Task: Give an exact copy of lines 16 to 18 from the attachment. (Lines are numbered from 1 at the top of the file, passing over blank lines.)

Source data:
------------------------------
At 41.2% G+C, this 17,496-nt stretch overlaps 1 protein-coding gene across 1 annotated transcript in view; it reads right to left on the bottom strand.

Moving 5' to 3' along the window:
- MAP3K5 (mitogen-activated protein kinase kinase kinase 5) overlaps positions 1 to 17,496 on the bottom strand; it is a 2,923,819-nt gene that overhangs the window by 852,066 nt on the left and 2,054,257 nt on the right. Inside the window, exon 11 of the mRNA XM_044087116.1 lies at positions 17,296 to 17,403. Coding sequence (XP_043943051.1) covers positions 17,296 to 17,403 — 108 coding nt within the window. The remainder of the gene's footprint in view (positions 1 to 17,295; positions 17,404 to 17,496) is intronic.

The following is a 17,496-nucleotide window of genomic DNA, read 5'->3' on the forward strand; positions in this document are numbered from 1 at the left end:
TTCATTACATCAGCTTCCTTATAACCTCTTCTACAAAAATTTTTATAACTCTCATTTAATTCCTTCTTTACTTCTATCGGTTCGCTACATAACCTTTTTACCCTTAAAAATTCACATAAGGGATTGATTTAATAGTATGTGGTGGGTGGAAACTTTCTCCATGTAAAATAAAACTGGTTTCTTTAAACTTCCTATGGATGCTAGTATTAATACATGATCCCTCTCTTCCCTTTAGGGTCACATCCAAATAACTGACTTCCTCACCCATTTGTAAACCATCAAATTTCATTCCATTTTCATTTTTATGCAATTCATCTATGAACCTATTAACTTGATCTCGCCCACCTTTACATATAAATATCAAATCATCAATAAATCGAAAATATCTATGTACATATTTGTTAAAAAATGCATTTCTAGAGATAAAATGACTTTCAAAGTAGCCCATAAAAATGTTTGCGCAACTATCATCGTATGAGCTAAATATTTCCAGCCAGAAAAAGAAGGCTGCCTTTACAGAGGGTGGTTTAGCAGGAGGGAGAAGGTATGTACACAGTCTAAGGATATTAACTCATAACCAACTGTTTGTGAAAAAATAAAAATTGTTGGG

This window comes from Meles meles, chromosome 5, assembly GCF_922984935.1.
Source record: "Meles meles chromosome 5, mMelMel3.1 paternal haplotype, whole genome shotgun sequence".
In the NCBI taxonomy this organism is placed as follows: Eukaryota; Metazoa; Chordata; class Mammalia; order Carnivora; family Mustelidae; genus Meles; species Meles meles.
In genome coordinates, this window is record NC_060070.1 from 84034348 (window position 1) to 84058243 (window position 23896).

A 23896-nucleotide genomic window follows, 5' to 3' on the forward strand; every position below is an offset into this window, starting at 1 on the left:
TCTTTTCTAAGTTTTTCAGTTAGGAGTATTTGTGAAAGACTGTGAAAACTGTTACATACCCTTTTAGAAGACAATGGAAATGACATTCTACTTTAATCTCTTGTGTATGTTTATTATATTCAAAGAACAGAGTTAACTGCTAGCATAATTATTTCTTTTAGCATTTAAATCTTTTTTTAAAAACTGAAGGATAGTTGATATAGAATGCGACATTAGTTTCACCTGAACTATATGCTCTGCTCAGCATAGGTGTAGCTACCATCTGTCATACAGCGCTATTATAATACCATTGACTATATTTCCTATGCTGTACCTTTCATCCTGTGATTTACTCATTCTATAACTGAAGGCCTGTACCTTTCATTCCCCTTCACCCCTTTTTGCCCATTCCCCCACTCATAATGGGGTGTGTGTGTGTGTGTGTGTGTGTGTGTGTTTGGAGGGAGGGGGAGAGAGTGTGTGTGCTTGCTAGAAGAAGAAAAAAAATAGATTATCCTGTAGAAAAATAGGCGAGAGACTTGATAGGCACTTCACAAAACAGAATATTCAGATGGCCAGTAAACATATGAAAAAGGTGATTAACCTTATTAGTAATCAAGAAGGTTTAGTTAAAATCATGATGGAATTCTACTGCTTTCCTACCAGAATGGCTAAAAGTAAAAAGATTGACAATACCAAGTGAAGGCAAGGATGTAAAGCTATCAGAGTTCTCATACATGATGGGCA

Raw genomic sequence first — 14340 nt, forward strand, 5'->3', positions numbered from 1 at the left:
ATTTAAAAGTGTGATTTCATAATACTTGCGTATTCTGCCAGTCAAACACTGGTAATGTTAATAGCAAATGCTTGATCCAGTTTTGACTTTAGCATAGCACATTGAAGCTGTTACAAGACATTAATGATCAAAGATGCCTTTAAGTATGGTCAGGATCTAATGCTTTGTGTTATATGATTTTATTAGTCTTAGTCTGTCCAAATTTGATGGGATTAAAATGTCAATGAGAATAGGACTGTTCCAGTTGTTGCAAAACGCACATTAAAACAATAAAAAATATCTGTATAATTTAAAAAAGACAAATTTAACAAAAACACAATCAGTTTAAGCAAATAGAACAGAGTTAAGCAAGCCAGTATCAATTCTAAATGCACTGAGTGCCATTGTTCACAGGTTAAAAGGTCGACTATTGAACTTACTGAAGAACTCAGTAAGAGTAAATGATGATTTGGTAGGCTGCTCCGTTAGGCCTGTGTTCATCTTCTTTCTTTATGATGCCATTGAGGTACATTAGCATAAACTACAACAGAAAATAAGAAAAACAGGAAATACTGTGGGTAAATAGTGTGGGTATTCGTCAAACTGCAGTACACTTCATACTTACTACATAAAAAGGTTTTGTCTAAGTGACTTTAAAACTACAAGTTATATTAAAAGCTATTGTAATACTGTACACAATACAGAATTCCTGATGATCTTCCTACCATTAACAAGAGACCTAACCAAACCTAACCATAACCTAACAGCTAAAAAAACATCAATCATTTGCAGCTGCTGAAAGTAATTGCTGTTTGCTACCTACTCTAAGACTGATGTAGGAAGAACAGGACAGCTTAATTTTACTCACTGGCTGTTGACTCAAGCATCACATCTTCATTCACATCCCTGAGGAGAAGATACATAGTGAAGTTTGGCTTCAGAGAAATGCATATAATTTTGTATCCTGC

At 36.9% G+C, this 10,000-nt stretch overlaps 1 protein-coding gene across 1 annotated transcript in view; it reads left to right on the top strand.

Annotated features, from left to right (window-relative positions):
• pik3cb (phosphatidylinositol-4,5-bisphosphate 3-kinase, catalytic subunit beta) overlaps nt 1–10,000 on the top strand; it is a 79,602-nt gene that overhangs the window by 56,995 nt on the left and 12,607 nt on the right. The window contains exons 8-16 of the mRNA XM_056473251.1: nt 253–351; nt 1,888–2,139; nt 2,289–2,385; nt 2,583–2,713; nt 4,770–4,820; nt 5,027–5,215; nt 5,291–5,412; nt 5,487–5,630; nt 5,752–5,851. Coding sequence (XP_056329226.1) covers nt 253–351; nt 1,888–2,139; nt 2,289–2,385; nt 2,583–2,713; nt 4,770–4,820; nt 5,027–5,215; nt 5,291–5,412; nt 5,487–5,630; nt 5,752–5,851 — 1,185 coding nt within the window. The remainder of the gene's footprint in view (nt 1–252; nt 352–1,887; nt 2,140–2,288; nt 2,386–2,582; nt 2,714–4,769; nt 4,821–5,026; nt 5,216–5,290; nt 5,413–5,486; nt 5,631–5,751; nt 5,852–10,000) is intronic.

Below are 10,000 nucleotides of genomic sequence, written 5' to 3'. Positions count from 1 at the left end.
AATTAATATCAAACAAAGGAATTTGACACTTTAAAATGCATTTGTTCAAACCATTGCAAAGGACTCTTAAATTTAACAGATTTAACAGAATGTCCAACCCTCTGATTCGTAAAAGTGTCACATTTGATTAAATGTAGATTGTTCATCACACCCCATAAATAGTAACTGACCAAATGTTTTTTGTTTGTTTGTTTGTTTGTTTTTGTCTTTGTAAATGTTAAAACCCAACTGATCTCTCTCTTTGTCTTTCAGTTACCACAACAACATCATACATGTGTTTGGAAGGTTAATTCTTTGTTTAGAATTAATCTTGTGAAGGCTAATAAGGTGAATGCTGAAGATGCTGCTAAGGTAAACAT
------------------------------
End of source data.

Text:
• pik3cb (phosphatidylinositol-4,5-bisphosphate 3-kinase, catalytic subunit beta) overlaps nt 1–10,000 on the top strand; it is a 79,602-nt gene that overhangs the window by 56,995 nt on the left and 12,607 nt on the right. The window contains exons 8-16 of the mRNA XM_056473251.1: nt 253–351; nt 1,888–2,139; nt 2,289–2,385; nt 2,583–2,713; nt 4,770–4,820; nt 5,027–5,215; nt 5,291–5,412; nt 5,487–5,630; nt 5,752–5,851. Coding sequence (XP_056329226.1) covers nt 253–351; nt 1,888–2,139; nt 2,289–2,385; nt 2,583–2,713; nt 4,770–4,820; nt 5,027–5,215; nt 5,291–5,412; nt 5,487–5,630; nt 5,752–5,851 — 1,185 coding nt within the window. The remainder of the gene's footprint in view (nt 1–252; nt 352–1,887; nt 2,140–2,288; nt 2,386–2,582; nt 2,714–4,769; nt 4,821–5,026; nt 5,216–5,290; nt 5,413–5,486; nt 5,631–5,751; nt 5,852–10,000) is intronic.

Below are 10,000 nucleotides of genomic sequence, written 5' to 3'. Positions count from 1 at the left end.
AATTAATATCAAACAAAGGAATTTGACACTTTAAAATGCATTTGTTCAAACCATTGCAAAGGACTCTTAAATTTAACAGATTTAACAGAATGTCCAACCCTCTGATTCGTAAAAGTGTCACATTTGATTAAATGTAGATTGTTCATCACACCCCATAAATAGTAACTGACCAAATGTTTTTTGTTTGTTTGTTTGTTTGTTTTTGTCTTTGTAAATGTTAAAACCCAACTGATCTCTCTCTTTGTCTTTCAGTTACCACAACAACATCATACATGTGTTTGGAAGGTTAATTCTTTGTTTAGAATTAATCTTGTGAAGGCTAATAAGGTGAATGCTGAAGATGCTGCTAAGGTAAACAT